Purpose Golf cart-related injuries are a source of morbitiy for people of all ages, especially children, and their use has increased in recent years. However, design modifications or legislation to reduce the overall burden of these injuries have been nonexistent. This study sought to characterize the epidemiology of golf cart-related injuries treated in United States (U.S.) hospital emergency departments (EDs).
Methods/Approach We performed a retrospective analysis by using the National Electronic Injury Surveillance System data for patients of all ages treated in EDs (2007–2017) for a golf cart-related injury. Bivariate comparisons were conducted by using design-adjusted chi-square tests, and the strength of association was assessed by relative risks (RR) with corresponding 95% confidence intervals (CIs). Injury rates over time were analyzed by using linear regression. We generated national estimates from 3567 cases.
Results From 2007–2017, an estimated 156 040 (95% CI=102 402–209 679) patients were treated in U.S. EDs for golf cart-related injuries. The average rate of traumatic brain injuries (TBIs) in children (1.62 per 100 000 children) was more than three times that of TBIs in adults (0.52 per 100 000 adults; rate ratio=3.12; 95% CI=3.05–3.20) 1.46 times that of TBIs in seniors (1.11 per 100 000 seniors; 95% CI=1.42–1.51). The injury rate in seniors increased significantly by 67.6% from 4.81 per 100 000 seniors in 2007 to 8.06 per 100 000 seniors in 2017 (slope=0.096; p=0.041).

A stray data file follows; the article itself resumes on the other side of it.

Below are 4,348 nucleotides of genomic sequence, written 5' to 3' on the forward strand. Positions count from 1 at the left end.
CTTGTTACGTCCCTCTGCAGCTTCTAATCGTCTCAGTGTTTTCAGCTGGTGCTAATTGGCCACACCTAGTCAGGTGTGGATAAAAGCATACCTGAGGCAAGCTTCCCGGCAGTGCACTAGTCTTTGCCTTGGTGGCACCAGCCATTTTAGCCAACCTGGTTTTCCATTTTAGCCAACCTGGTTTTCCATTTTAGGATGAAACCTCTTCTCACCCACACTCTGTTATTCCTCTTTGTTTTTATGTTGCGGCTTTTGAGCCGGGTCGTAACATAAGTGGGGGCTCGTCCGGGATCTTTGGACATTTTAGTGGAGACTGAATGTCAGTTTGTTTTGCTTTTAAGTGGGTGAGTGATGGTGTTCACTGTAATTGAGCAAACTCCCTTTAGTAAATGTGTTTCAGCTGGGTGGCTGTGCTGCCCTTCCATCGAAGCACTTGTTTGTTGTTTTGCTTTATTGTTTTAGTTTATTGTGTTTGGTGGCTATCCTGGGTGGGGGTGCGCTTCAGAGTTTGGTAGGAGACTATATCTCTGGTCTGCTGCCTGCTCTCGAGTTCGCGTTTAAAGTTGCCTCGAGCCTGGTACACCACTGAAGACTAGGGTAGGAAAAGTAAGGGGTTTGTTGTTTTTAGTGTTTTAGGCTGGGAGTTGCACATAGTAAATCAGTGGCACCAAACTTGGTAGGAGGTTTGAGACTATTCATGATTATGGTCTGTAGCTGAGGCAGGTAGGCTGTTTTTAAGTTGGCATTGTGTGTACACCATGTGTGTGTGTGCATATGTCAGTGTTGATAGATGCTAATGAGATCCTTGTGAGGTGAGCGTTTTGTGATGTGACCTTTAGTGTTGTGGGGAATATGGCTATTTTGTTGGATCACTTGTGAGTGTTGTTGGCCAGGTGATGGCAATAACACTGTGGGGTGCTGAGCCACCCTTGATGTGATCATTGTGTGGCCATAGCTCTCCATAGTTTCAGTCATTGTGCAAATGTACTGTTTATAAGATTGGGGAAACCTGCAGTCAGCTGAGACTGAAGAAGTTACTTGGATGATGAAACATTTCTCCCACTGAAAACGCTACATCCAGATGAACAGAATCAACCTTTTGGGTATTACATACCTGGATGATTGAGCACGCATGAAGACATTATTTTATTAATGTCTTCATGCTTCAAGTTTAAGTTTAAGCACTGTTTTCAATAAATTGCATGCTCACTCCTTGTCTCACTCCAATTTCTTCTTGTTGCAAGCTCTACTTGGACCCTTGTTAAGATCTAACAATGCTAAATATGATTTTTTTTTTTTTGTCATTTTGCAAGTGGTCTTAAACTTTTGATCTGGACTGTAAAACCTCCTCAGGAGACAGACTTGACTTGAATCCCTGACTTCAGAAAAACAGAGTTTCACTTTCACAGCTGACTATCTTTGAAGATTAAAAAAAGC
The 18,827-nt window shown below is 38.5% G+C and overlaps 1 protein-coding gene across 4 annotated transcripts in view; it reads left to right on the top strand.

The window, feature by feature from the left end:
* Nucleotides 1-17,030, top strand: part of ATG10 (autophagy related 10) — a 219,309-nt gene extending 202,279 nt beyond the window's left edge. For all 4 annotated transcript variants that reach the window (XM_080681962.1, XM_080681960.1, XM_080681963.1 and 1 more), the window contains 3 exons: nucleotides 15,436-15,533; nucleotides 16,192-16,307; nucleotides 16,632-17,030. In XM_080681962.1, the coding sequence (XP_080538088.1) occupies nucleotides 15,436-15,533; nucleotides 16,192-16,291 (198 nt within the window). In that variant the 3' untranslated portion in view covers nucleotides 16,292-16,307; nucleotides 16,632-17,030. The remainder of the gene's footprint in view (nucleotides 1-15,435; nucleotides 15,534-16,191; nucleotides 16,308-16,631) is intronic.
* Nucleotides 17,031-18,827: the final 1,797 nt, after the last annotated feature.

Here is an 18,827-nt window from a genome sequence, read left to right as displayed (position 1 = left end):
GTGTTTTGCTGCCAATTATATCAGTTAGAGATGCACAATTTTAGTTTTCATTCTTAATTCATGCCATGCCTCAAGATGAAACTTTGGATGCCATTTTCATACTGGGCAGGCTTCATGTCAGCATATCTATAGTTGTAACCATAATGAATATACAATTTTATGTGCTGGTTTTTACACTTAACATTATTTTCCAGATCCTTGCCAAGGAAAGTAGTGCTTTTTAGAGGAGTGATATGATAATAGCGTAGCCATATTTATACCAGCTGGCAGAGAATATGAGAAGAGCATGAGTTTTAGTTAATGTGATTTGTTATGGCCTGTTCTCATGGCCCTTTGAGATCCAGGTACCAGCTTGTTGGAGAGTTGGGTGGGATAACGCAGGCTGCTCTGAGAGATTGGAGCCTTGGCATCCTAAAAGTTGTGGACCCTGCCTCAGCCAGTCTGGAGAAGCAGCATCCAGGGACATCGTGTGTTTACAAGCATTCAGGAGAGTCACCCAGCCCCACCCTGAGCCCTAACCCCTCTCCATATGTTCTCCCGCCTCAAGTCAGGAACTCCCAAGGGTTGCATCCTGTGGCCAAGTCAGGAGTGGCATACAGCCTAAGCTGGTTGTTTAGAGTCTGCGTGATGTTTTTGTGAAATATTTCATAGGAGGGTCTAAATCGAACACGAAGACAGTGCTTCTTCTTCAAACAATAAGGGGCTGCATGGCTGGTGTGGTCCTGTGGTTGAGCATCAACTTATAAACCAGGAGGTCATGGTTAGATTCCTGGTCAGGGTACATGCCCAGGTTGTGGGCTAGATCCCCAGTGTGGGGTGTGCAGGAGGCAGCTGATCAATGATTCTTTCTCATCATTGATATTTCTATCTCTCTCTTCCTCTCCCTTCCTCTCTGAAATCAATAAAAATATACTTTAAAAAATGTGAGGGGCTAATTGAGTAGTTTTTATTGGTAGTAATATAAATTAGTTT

Conclusions Golf cart use remains an important source of injury for people of all ages, especially children. As use continues to increase, it is unlikely that golf cart-related injuries will decrease without substantial changes to product design, regulation, and/or legislation.
Significance and Contribution to the Field Understanding the patterns of golf cart-related injuries, especially to children and seniors, is critical as their use and injuries are increasing.
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